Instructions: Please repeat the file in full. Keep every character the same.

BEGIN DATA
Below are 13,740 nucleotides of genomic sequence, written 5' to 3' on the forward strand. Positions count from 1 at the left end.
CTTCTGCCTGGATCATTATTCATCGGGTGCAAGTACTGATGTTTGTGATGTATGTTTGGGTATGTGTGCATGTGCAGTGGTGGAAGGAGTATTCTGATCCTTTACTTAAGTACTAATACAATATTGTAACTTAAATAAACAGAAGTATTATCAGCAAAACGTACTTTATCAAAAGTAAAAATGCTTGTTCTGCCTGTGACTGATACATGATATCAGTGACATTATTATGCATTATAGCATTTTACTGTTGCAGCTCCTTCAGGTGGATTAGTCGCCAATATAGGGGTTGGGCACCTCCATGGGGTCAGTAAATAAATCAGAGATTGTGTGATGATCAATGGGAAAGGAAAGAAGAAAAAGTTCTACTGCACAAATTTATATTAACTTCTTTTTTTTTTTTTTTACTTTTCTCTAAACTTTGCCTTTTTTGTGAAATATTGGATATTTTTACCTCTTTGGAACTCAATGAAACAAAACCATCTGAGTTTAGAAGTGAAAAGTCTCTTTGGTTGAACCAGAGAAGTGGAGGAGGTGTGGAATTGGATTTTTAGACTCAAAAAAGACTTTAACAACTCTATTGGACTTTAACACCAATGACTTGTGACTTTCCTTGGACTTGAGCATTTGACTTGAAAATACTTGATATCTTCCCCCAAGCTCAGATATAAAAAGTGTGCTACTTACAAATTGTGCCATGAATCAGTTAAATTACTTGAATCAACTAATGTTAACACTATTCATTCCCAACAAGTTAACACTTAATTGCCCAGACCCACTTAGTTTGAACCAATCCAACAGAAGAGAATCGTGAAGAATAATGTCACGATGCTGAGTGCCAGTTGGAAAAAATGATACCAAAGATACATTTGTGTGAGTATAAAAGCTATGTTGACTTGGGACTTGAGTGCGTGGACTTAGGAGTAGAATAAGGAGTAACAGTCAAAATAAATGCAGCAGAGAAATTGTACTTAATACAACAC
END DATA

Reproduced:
Below are 13,740 nucleotides of genomic sequence, written 5' to 3' on the forward strand. Positions count from 1 at the left end.
CTTCTGCCTGGATCATTATTCATCGGGTGCAAGTACTGATGTTTGTGATGTATGTTTGGGTATGTGTGCATGTGCAGTGGTGGAAGGAGTATTCTGATCCTTTACTTAAGTACTAATACAATATTGTAACTTAAATAAACAGAAGTATTATCAGCAAAACGTACTTTATCAAAAGTAAAAATGCTTGTTCTGCCTGTGACTGATACATGATATCAGTGACATTATTATGCATTATAGCATTTTACTGTTGCAGCTCCTTCAGGTGGATTAGTCGCCAATATAGGGGTTGGGCACCTCCATGGGGTCAGTAAATAAATCAGAGATTGTGTGATGATCAATGGGAAAGGAAAGAAGAAAAAGTTCTACTGCACAAATTTATATTAACTTCTTTTTTTTTTTTTTTACTTTTCTCTAAACTTTGCCTTTTTTGTGAAATATTGGATATTTTTACCTCTTTGGAACTCAATGAAACAAAACCATCTGAGTTTAGAAGTGAAAAGTCTCTTTGGTTGAACCAGAGAAGTGGAGGAGGTGTGGAATTGGATTTTTAGACTCAAAAAAGACTTTAACAACTCTATTGGACTTTAACACCAATGACTTGTGACTTTCCTTGGACTTGAGCATTTGACTTGAAAATACTTGATATCTTCCCCCAAGCTCAGATATAAAAAGTGTGCTACTTACAAATTGTGCCATGAATCAGTTAAATTACTTGAATCAACTAATGTTAACACTATTCATTCCCAACAAGTTAACACTTAATTGCCCAGACCCACTTAGTTTGAACCAATCCAACAGAAGAGAATCGTGAAGAATAATGTCACGATGCTGAGTGCCAGTTGGAAAAAATGATACCAAAGATACATTTGTGTGAGTATAAAAGCTATGTTGACTTGGGACTTGAGTGCGTGGACTTAGGAGTAGAATAAGGAGTAACAGTCAAAATAAATGCAGCAGAGAAATTGTACTTAATACAACAC